Norsepower: Wind Propulsion Cuts Fuel Costs
Norsepower Oy Ltd. and Bore Ltd have repported a successful sea trial of Norsepower’s Rotor Sail Solution, a new wind propulsion technology for ships.
The sea trials, verified by NAPA and supported by VTT Technical Research Centre of Finland, confirm fuel savings of 2.6% using a single small Rotor Sail on a route in the North Sea. With these fuel savings, the technology has a payback period of 4 years, says the Finnish engineering company Norsepower.
Based on the trials, Norsepower and Bore believe that a full system on Estraden with two rotors has the potential to deliver 5% efficiency savings on an ongoing basis. Norsepower forecasts savings of 20% for vessels with multiple, large rotors traveling in favourable wind routes.
The Norsepower Rotor Sail Solution was installed on the 9,700 DWT Ro-Ro carrier MS Estraden. Owned by Bore, MS Estraden operates in a continuous service between the Netherlands and the UK, sailing through the North Sea’s windy corridors at speeds of 16 knots.
”The successful trials of our wind technology are a ground-breaking moment not only for Norsepower, and also the wider development of wind propulsion technology for shipping,” said Tuomas Riski, CEO, Norsepower.
”The results suggest that when Norsepower’s technology is implemented at scale, it can produce up to 20% net savings in fuel costs with a payback period of less than four years at current fuel prices, confirming that wind technologies are commercially-viable solutions that reduce fuel and carbon emissions in the industry.”
The trials were measured and analysed with continuous monitoring systems from maritime data analysis, software and services provider, NAPA and VTT Technical Research Centre of Finland. VTT Technical Research Centre of Finland collected data over a six-month period, during which both the Rotor Sail technology and automation system was operational 99% of the time. The results confirmed that Norsepower’s rotor is able to produce large amounts of thrust force, which enables considerable fuel savings.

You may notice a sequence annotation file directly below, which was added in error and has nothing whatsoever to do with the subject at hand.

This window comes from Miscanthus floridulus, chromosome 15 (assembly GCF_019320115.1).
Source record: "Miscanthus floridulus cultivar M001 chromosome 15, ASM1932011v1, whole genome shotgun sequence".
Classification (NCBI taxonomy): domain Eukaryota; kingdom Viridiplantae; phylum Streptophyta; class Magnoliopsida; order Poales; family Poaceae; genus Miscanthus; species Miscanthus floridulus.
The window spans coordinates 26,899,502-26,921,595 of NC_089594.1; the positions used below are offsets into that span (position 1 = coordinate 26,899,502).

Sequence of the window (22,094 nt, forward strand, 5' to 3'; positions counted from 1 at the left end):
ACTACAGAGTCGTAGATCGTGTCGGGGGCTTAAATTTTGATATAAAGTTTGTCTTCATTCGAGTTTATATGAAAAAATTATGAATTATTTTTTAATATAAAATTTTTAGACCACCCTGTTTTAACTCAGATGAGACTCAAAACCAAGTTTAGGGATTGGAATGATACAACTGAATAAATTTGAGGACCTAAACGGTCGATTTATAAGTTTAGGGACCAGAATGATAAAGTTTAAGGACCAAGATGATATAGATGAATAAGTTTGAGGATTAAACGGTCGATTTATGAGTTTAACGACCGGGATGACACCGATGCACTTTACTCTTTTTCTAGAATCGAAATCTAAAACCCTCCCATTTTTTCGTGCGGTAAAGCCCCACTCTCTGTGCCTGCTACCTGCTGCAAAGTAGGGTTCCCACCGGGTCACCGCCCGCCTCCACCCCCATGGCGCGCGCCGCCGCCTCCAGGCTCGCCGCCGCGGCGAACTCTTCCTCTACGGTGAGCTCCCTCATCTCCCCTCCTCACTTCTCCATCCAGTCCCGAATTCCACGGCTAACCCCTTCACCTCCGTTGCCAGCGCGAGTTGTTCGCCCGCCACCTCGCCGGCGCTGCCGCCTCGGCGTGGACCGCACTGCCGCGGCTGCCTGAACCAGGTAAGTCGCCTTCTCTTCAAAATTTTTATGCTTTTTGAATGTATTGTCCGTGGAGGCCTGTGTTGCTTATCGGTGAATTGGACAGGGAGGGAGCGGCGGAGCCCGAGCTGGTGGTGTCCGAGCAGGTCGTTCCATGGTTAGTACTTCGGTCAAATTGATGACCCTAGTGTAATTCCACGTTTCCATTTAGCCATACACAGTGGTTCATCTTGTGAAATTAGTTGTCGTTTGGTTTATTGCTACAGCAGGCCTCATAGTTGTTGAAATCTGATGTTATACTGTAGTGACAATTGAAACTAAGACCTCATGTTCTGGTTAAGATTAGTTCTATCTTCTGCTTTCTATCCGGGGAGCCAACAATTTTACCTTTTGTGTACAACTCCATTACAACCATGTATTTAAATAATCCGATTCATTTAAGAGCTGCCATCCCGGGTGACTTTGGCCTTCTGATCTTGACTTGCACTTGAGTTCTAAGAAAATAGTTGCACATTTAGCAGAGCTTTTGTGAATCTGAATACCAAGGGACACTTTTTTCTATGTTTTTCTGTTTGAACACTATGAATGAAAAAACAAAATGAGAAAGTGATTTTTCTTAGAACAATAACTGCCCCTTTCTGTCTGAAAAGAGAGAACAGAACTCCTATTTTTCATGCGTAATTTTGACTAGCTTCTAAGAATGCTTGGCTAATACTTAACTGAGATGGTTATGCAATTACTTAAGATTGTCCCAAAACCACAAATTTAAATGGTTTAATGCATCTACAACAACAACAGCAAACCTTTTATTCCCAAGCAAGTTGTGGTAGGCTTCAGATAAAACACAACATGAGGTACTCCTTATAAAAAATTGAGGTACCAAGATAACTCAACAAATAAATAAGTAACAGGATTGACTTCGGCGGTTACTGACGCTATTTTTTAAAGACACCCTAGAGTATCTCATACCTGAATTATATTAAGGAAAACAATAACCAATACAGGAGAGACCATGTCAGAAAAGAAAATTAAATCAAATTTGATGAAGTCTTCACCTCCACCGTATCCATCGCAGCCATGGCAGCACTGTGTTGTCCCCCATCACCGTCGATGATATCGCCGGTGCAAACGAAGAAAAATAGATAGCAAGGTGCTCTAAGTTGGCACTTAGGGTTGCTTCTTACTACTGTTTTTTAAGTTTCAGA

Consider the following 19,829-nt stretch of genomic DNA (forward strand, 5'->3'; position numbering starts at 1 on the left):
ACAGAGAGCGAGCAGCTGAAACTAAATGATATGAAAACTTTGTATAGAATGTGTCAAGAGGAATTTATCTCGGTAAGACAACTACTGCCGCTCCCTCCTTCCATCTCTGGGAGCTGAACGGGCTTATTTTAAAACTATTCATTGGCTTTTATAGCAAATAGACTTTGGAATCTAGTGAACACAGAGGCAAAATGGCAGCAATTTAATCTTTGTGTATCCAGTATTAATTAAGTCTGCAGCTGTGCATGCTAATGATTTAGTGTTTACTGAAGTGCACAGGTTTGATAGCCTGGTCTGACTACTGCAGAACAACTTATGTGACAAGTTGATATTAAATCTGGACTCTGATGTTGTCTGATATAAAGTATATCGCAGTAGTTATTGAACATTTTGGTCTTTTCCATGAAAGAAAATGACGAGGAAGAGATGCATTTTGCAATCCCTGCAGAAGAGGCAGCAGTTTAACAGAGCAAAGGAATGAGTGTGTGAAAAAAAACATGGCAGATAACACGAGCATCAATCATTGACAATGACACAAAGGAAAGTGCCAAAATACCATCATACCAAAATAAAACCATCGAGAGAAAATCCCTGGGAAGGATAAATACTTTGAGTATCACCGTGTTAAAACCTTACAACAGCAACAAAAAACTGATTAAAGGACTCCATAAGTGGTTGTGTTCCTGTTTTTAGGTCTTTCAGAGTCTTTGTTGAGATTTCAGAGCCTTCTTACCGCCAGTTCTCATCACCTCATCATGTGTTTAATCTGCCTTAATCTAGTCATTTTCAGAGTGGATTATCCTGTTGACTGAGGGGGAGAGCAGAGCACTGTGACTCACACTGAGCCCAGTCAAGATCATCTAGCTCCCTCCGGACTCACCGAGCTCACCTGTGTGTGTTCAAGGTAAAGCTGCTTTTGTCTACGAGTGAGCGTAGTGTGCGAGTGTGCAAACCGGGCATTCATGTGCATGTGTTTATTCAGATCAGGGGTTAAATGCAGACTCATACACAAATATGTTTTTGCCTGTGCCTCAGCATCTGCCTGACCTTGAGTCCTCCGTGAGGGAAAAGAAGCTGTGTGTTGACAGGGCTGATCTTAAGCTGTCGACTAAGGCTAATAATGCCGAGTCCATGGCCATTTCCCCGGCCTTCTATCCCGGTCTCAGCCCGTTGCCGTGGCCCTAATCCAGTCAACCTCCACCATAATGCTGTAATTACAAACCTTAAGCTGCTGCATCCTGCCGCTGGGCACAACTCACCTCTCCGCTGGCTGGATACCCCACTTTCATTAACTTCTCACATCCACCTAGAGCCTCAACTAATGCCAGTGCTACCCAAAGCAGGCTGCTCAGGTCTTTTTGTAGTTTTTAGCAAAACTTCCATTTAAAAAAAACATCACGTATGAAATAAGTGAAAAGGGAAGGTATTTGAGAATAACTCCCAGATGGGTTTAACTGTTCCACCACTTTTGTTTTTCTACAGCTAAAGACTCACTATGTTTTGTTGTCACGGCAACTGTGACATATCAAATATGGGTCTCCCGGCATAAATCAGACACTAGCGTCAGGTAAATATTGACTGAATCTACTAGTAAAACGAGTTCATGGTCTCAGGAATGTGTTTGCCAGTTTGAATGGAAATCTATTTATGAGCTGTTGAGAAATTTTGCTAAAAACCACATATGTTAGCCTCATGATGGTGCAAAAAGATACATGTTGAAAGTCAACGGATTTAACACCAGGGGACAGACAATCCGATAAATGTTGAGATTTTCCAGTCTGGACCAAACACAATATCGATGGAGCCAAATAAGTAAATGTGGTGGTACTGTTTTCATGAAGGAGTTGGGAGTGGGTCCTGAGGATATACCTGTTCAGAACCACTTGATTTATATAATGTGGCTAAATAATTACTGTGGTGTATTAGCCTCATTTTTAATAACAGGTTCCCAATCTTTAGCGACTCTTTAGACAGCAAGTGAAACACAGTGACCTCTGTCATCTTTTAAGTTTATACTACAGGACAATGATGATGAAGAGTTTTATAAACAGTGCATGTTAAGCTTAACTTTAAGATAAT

”We are proud to be the first shipowner to install the Norsepower Rotor Sail, and demonstrate that wind propulsion technology has verifiable 5% fuel savings on a yearly basis, can be retrofitted without any off-hire costs, and is extremely easy to use in practice. It’s our goal to find ways to establish sustainable shipping with minimal impact on our environment,” said Jörgen Mansnerus, Vice President, Bore.
The Norsepower Rotor Sail Solution is a modernized version of the Flettner rotor – a spinning cylinder that uses the Magnus effect to harness wind power to propel a ship. When the wind conditions are favourable, Norsepower Rotor Sails allow the main engines to be throttled back, saving fuel and reducing emissions while providing the power needed to maintain speed and voyage time, says Norsepower. Rotor sails can be used with new vessels or can be retrofitted on existing ships without off-hire costs. The installation was completed in two parts: the required foundations were installed during a normal dry-dock stay, followed by the 18-metre-high rotor during an ordinary seven-hour harbor stay.
Norsepower is one of several technology companies participating in a joint program of Carbon War Room and UCL Energy Institute to fast-track adoption of emerging wind-propulsion technologies by the shipping industry.
”Modern wind systems are demonstrating measurable and meaningful fuel savings for ships. As wind propulsion, air bubble systems and other ground-breaking technologies are increasingly adopted and become mainstream, the industry will reap the rewards of lower fuel costs—more sustainable than those from short-term price decreases, and be able to stay ahead of external pressures,” says Jose Maria Figueres, Chairman, Carbon War Room.